So the blasted Turks are out - of part of the country at least. Stafford Clarry writes:
It's not over till it's over. And it won't be over until Turkey resolves its internal problem(s) with its own citizens.
Excerpt: "Mr. Gates said he was still confident that Turkish leaders understood the principal concerns of Bush administration officials: that the offensive could be prolonged, bloody and — ultimately — ineffective."
This is, obviously, an absolutely correct "duh" statement; it's a no-brainer. It would seem that most everyone but the Turkish military knows their offensive would be ineffective.
Let's look at the numbers - the "facts", according to Turkey. The Turkish military claimed that 3,000 to 5,000 PKK fighters were in Iraqi Kurdistan, figures that the international media regrettably used without corroboration.
During recent, rather extensive, military action, Turkey claims to have hit some 400 PKK targets. Now, after numerous artillery and air and ground attacks, the Turkish military claims fewer than 300 PKK casualties.
We can reasonably assume that Turkey exaggerates its figures. But even if the Turkish figures are taken at face value, we are looking at 6% to 10% effectiveness.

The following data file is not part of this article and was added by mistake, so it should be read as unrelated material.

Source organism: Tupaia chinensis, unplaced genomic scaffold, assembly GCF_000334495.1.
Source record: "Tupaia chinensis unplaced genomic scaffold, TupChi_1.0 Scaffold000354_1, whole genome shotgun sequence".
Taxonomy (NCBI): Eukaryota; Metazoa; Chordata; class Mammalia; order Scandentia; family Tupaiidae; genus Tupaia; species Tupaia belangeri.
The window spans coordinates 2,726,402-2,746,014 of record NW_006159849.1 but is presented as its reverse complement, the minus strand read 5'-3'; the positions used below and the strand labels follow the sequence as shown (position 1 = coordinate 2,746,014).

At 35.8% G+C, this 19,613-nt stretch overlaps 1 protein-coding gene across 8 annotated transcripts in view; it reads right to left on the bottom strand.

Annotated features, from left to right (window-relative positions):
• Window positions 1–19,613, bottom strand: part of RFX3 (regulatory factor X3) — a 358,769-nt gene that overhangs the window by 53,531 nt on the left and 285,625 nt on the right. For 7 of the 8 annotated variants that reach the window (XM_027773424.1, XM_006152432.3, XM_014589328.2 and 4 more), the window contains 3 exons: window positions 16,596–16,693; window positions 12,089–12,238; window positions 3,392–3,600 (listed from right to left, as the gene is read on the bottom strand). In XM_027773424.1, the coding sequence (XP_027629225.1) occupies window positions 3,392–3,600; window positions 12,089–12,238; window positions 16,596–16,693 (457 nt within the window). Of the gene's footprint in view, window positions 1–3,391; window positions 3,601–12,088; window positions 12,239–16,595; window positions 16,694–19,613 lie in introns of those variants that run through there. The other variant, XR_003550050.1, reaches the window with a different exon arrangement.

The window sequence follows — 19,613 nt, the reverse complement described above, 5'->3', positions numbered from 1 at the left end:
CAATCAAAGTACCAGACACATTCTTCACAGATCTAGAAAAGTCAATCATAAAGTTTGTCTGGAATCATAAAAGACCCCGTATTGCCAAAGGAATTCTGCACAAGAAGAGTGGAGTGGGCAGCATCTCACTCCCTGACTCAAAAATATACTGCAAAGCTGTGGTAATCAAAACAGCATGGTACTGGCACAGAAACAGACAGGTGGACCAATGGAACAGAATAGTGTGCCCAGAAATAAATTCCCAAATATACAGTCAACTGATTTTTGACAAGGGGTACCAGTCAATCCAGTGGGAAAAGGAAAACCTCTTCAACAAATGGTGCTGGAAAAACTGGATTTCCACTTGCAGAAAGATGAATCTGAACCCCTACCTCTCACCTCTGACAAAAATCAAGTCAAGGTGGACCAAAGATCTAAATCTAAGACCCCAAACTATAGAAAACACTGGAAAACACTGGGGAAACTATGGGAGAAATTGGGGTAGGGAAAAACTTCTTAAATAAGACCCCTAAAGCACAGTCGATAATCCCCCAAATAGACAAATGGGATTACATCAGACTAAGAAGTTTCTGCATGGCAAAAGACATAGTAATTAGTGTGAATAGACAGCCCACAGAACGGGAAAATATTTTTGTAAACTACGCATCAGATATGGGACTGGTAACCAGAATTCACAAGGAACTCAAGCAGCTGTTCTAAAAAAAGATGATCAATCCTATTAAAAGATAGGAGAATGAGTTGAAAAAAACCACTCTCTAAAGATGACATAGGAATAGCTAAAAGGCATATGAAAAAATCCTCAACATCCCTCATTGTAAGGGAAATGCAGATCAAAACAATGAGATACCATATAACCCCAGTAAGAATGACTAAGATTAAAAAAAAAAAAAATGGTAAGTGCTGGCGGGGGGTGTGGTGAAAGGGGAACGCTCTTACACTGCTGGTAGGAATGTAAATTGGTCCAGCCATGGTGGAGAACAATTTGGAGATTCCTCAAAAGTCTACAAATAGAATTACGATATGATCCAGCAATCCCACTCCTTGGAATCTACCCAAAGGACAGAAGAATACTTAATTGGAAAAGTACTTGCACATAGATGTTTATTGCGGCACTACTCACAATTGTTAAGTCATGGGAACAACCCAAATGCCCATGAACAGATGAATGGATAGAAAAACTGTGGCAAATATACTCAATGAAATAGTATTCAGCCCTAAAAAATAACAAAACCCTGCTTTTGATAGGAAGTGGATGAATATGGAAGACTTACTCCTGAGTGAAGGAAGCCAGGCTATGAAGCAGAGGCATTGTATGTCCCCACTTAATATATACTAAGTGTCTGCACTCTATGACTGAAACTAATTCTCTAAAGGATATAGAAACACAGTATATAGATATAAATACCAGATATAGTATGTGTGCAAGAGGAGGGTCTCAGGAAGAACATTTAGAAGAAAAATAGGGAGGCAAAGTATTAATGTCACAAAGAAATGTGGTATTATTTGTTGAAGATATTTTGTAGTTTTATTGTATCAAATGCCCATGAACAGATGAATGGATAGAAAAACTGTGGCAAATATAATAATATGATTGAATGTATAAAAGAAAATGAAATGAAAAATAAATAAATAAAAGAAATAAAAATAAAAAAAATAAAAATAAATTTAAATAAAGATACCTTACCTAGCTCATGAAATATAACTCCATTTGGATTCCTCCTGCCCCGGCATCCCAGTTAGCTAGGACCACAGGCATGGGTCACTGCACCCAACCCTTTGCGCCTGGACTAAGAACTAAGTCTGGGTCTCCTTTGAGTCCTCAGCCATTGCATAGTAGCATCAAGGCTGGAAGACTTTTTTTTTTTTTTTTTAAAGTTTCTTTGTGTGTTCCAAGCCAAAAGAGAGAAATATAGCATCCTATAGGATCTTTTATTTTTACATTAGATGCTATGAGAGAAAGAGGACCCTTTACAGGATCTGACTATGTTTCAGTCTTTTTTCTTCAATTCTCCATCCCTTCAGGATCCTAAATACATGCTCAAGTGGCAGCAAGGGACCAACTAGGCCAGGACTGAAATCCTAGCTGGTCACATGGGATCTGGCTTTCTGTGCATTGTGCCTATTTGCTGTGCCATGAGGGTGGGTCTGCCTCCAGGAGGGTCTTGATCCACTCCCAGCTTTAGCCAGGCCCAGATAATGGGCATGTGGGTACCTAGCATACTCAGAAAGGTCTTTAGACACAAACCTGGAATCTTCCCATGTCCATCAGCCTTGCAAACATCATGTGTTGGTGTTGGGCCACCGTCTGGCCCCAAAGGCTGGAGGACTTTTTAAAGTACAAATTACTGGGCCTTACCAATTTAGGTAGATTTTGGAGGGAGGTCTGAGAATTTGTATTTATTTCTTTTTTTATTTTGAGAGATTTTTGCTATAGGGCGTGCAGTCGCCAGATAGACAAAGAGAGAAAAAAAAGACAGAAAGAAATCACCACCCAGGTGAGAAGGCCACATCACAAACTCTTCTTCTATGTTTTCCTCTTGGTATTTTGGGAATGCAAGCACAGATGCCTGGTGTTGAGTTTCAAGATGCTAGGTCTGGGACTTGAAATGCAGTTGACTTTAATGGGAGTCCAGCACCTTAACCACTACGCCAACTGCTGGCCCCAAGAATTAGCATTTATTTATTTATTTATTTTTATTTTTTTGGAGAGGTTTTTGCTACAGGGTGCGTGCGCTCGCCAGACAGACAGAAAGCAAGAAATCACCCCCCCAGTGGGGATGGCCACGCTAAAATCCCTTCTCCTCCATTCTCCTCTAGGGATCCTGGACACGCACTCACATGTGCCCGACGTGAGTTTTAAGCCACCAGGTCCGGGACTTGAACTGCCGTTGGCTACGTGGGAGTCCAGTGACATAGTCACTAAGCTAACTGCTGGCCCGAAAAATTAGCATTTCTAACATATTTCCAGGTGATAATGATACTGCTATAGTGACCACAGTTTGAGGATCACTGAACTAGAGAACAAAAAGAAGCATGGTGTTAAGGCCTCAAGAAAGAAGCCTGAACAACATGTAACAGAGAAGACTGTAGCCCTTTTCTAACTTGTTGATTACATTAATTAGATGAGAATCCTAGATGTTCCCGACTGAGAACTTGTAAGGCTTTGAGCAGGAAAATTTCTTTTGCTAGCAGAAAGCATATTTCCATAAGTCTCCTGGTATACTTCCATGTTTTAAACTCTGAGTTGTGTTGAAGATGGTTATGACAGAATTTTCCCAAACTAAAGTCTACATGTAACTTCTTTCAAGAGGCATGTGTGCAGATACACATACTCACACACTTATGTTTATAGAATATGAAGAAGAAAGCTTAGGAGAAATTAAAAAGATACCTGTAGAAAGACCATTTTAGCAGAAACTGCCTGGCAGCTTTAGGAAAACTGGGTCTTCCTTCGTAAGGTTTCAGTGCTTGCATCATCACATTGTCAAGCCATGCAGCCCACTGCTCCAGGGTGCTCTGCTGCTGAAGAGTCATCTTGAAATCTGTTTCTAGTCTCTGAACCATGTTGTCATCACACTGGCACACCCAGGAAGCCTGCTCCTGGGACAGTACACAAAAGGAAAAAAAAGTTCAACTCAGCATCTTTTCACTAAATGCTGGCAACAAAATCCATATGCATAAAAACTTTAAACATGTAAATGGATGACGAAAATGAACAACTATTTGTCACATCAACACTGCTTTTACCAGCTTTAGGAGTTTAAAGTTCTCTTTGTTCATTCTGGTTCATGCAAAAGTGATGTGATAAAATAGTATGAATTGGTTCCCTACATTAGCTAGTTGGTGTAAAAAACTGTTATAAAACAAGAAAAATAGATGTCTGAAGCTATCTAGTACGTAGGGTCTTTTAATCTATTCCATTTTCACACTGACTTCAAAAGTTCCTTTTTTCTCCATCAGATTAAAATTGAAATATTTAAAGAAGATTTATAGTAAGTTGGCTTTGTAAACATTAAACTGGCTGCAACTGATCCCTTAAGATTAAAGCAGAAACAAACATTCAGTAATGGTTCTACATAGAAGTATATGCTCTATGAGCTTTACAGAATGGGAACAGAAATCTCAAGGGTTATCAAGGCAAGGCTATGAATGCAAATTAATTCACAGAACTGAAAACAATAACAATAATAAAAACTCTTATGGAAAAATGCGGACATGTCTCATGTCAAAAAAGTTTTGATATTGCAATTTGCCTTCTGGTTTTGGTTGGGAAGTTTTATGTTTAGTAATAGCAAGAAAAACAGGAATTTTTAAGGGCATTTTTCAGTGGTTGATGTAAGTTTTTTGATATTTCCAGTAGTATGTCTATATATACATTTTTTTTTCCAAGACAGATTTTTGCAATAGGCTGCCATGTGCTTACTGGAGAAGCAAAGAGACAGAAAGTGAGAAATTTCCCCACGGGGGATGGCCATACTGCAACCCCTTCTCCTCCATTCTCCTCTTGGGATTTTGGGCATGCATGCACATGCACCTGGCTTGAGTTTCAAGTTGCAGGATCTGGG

Obviously, the recent Turkish military incursion is not about effectiveness; it's about ineffectiveness.
The PKK has more options than the Turkish military. In the mountainous very rugged terrain along Iraq's borders with Turkey (and Iran) the PKK can move with impunity and easily fade into safe areas where the Turkish military cannot go. Simply, PKK fighters can move toward the border with Iran, and perhaps over the border into Iran. Then later, when the Turkish military withdraws, which it surely will, the PKK can return, regroup, and resume its violence against Turkey and/or against Iraqi Kurds. This is the no-brainer that too many have elected to overlook and ignore.
It has been said dozens of times that the solution to Turkey's PKK problem is not a military solution. This has been elaborated in numerous reports and essays readily available on the Internet and elsewhere. Well researched books are also readily available.
The solution is political, and economic, not military. And the solution cannot be found in Iraqi Kurdistan. The real solution is inside Turkey.
The latest news is that Turkish forces have withdrawn from Iraqi Kurdistan.
Excerpt: "The Turkish military issued a statement on its web page saying all Turkish troops had withdrawn from northern Iraq by Friday morning. It said the operation's objectives were achieved, and it claimed that most of the 300 Kurdish rebels operating in the border region had been, in its words, "deactivated."
"The statement also gave a detailed list of more than 400 logistical targets destroyed, including weapons depots and command bases belonging to the rebels."
What happened to the other 2,700 to 4,700 PKK fighters that Turkey claims to have been in Iraqi Kurdistan?